Robert Atwan notes in his foreword that “literary magazines form the foundation of our creative writing.” In addition to showcasing twenty-one fine pieces of prose, The Best American Essays 2023, like its sister volumes, provides readers with a stimulating sampler from the many literary magazines that flourish in North America. The twenty-one essays selected for reprinting in the volume are drawn from eighteen different magazines (with two essays apiece coming from the Chicago Quarterly Review, New England Review, and Sewanee Review). The selection of the year’s “Notable Essays and Literary Fiction,” compiled by Robert Atwan and occupying the final pages of the book, identifies many more of the magazines that play such an important role in fostering good essay writing. World Literature Today is, unsurprisingly, among the publications listed.

After initiating the series in 1986 and overseeing its publication every year since then, Robert Atwan is finally stepping down. The 2024 volume will see Kim Dana Kupperman taking over as the new series editor. To have guided the series so successfully over so many years is an impressive literary achievement. One hopes that retirement from his editorial role may allow Mr. Atwan time to write more on a form that’s obviously close to his heart and about which he has unrivaled knowledge.

Looking back to the first volume in the series, The Best American Essays 1986, Elizabeth Hardwick—the inaugural guest editor—made the point that the word “best” in the book’s title should be thought of as “some of the best.” The same point is echoed by the present guest editor, who is pleasingly open about the fact that the essays chosen “are simply the ones that gave me great pleasure, or moved me for reasons I can’t readily articulate, or were so indisputably well written I had no choice but to include them.” Vivian Gornick surely speaks for any of the series’ thirty-eight guest editors when she stresses that “another editor might, with equal justification, have chosen an entirely different set of selections that would have been as satisfying as this one.” This, she says, is because we’re fortunate to be living at a time when “there is an abundance of superior essay writing being done.”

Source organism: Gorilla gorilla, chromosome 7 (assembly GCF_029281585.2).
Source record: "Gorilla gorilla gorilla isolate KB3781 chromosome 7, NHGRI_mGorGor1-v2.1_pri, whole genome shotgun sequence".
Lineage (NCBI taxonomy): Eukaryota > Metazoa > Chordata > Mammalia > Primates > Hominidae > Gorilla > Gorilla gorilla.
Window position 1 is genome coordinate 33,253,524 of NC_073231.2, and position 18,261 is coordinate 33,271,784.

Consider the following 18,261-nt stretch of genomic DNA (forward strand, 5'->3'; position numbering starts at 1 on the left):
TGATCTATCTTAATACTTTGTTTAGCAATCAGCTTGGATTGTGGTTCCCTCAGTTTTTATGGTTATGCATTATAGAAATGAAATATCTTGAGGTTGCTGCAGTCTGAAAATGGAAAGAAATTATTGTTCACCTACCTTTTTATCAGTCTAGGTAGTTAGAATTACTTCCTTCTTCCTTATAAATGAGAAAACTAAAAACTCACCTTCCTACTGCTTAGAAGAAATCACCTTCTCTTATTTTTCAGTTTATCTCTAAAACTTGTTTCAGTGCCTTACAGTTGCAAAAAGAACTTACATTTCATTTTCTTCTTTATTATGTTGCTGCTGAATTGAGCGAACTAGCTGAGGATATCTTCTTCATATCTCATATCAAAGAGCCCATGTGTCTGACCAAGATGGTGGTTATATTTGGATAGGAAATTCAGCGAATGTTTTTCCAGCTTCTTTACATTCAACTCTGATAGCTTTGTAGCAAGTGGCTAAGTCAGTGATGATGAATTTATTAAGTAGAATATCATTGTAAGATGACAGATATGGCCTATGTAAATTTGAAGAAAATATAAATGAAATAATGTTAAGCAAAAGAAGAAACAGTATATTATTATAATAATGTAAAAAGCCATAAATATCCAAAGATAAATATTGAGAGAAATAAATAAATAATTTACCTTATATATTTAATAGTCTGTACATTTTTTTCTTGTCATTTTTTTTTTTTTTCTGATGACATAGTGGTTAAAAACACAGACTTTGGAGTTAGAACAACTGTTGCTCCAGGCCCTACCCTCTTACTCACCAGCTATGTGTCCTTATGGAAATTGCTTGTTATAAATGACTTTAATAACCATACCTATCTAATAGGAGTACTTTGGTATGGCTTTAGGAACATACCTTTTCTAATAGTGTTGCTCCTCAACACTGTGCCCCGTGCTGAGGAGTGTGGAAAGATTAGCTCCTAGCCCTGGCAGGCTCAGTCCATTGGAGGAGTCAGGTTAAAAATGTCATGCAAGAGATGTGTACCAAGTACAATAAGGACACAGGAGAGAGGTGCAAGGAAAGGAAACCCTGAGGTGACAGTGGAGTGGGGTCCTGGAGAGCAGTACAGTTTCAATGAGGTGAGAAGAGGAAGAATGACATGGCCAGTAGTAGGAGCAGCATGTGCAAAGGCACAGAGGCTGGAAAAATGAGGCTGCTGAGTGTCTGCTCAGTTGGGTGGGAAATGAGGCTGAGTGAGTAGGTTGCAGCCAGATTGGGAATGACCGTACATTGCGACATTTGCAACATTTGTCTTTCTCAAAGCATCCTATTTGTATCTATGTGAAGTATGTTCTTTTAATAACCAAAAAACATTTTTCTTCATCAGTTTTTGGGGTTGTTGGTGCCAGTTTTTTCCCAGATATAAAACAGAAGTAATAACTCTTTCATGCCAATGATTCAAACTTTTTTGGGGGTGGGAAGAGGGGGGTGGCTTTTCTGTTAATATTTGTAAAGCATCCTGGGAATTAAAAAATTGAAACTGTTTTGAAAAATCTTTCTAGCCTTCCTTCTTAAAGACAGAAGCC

Robert Atwan can, I think, take some of the credit for fostering this abundance and, through the pages of this splendid series, bringing it to the attention of a wider audience.

Chris Arthur
St. Andrews, Scotland